• In another embodiment, part or substantially all of the aerosol delivery device may be formed from one or more carbon materials, which may provide advantages in terms of biodegradability and absence of wires. In this regard, the heating element may comprise carbon foam, the reservoir may comprise carbonized fabric, and graphite may be employed to form an electrical connection with the battery and controller. An example embodiment of a carbon-based cartridge is provided in U.S. Pat. App. Pub. No. 2013/0255702 to Griffith et al., which is incorporated herein by reference in its entirety.
  • Note that in the embodiment of the aerosol delivery device 100 described above, first and second outer bodies 102, 104 are employed. Use of two or more outer bodies may be advantageous in a number of respects. For example, the components may be assembled in each of the outer bodies 102, 104 separately. Thus, for example, components may be assembled in the first outer body 102 at a separate time and/or location as compared to assembly of the components in the second outer body 104. Thus, for example, the outer bodies 102, 104 may be assembled with their respective components under different conditions in some embodiments. For example, it may be desirable to assemble components in the second outer body 104 under controlled conditions to avoid contamination of the flow path or undesirable absorption of moisture in the reservoir substrate 126, which may cause leaks or affect the resulting aerosol.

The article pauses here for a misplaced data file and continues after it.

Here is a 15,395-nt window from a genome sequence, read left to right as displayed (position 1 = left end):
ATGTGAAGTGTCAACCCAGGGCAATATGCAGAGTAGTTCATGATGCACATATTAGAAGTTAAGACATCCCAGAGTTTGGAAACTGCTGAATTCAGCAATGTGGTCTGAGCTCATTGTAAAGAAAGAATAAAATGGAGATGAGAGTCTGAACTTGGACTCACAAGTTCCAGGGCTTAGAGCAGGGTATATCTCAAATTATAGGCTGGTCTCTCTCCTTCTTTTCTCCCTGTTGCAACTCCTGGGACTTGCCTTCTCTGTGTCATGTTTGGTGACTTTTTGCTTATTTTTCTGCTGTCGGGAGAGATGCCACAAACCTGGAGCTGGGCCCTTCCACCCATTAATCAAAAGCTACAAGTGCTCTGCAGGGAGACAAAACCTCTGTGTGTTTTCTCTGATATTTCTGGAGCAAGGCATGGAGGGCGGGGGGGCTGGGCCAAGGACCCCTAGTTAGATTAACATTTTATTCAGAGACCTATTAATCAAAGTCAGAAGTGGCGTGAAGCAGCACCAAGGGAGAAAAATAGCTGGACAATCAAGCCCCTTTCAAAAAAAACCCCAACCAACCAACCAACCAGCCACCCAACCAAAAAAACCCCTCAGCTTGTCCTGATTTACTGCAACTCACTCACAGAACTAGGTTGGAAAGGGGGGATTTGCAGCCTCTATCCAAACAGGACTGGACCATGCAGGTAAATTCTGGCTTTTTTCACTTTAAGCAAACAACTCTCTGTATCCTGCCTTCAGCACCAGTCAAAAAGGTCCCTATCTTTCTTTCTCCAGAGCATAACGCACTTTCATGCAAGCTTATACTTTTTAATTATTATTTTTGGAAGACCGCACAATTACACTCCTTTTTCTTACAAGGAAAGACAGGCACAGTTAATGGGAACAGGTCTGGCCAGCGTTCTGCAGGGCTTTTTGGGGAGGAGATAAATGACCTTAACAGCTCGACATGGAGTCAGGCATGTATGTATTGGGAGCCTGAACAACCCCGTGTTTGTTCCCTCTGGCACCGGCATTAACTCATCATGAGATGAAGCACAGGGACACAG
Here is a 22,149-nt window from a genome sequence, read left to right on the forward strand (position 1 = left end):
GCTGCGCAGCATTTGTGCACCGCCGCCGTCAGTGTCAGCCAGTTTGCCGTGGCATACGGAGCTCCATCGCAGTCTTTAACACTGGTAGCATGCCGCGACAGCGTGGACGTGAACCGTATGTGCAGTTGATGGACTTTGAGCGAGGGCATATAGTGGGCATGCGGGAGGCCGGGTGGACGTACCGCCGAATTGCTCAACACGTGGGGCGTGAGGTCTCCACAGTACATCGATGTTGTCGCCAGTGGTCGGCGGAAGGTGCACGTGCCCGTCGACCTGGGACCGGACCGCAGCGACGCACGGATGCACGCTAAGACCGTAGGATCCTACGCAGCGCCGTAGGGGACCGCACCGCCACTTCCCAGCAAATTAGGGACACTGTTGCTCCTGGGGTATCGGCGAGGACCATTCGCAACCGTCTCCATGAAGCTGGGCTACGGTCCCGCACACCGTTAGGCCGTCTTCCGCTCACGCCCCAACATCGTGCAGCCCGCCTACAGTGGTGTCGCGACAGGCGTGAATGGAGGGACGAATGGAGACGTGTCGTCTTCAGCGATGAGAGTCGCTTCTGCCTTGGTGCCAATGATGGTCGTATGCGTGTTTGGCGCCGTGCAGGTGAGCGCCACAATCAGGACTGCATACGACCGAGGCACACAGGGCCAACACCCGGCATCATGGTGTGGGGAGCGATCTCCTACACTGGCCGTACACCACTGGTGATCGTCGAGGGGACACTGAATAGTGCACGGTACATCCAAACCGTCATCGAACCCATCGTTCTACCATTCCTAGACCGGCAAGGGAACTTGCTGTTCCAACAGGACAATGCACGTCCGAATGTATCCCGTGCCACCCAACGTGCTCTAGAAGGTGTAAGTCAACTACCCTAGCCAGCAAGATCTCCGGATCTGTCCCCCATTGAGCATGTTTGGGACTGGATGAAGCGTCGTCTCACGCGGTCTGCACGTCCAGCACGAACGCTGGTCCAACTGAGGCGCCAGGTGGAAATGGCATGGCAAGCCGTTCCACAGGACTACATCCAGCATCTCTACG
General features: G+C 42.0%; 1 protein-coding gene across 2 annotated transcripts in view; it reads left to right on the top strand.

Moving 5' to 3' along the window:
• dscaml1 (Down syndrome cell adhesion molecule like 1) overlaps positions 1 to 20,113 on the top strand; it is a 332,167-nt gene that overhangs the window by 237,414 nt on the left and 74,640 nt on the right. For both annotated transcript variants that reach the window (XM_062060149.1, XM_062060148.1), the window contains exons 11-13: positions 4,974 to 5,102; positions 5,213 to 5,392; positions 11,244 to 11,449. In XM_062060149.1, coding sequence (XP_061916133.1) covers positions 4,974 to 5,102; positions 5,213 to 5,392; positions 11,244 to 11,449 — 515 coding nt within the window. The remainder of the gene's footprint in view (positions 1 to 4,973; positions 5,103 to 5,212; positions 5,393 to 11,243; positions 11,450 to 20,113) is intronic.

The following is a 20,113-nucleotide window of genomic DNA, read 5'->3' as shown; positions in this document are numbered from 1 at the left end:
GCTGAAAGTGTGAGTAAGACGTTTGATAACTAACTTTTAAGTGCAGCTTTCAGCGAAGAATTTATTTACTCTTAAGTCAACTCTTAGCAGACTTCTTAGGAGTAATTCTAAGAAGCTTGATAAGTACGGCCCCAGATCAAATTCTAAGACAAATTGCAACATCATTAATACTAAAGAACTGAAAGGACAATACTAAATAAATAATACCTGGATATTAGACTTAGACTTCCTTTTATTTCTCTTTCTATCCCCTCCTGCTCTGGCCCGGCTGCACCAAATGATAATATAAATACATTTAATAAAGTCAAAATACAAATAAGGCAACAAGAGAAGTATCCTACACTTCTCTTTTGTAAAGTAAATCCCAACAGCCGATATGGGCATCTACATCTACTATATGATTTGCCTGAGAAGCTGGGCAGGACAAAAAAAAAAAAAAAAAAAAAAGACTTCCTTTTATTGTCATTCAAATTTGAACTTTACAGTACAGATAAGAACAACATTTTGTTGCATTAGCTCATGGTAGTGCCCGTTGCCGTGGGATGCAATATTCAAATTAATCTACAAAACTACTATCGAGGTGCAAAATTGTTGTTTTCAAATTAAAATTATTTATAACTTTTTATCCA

• Further, separate assembly of the components in the outer bodies 102, 104 may additionally allow for final assembly of the aerosol delivery device 100 at an alternate location and/or time, if desirable. For example, a consumer may be provided with the outer bodies 102, 104 respectively having the components assembled therein, and final assembly may be completed by the consumer. Further, enhanced customization of the aerosol delivery device 100 and/or supply chain management may be provided by use of separate outer bodies 102, 104. In this regard, for example, multiple embodiments of components may be received in one or both of the outer bodies 102, 104. Thus for example, the first outer body 102 may be provided with either regular or extended capacity power sources 136, which may be employed irrespective of the components received in the second outer body 104. Conversely, the second outer body 104 may include reservoir substrates 126 having any of varying capacities and/or types of aerosol precursor compositions received therein. Thus, various embodiments of aerosol delivery devices 100 may be formed simply by selecting the appropriate desired embodiment of outer bodies 102, 104, which may be respectively assembled in advance, rather than specifically assembled to suit demand. As may be understood, the coupler 106 may additionally provide and/or facilitate the above-noted benefits by allowing for coupling of the outer bodies 102, 104. Further, the coupler 106 may be coupled to one of the outer bodies 102, 104 in advance of completion of the aerosol delivery device 100 in order to complete a section of the aerosol delivery device. Accordingly, the embodiments of aerosol delivery devices including multiple outer bodies as provided herein may provide benefits over existing embodiments of aerosol delivery devices that include a single, unitary housing, such as those embodiments of aerosol delivery devices disclosed in U.S. Pat. Nos. 8,364,742 and 8,393,331 to Hon, which are incorporated herein by reference in their entireties. Additional examples of aerosol delivery devices including a single, unitary housing are commercially available Vype™ by CN Creative, LTD and NJOY® by Sottera, Inc.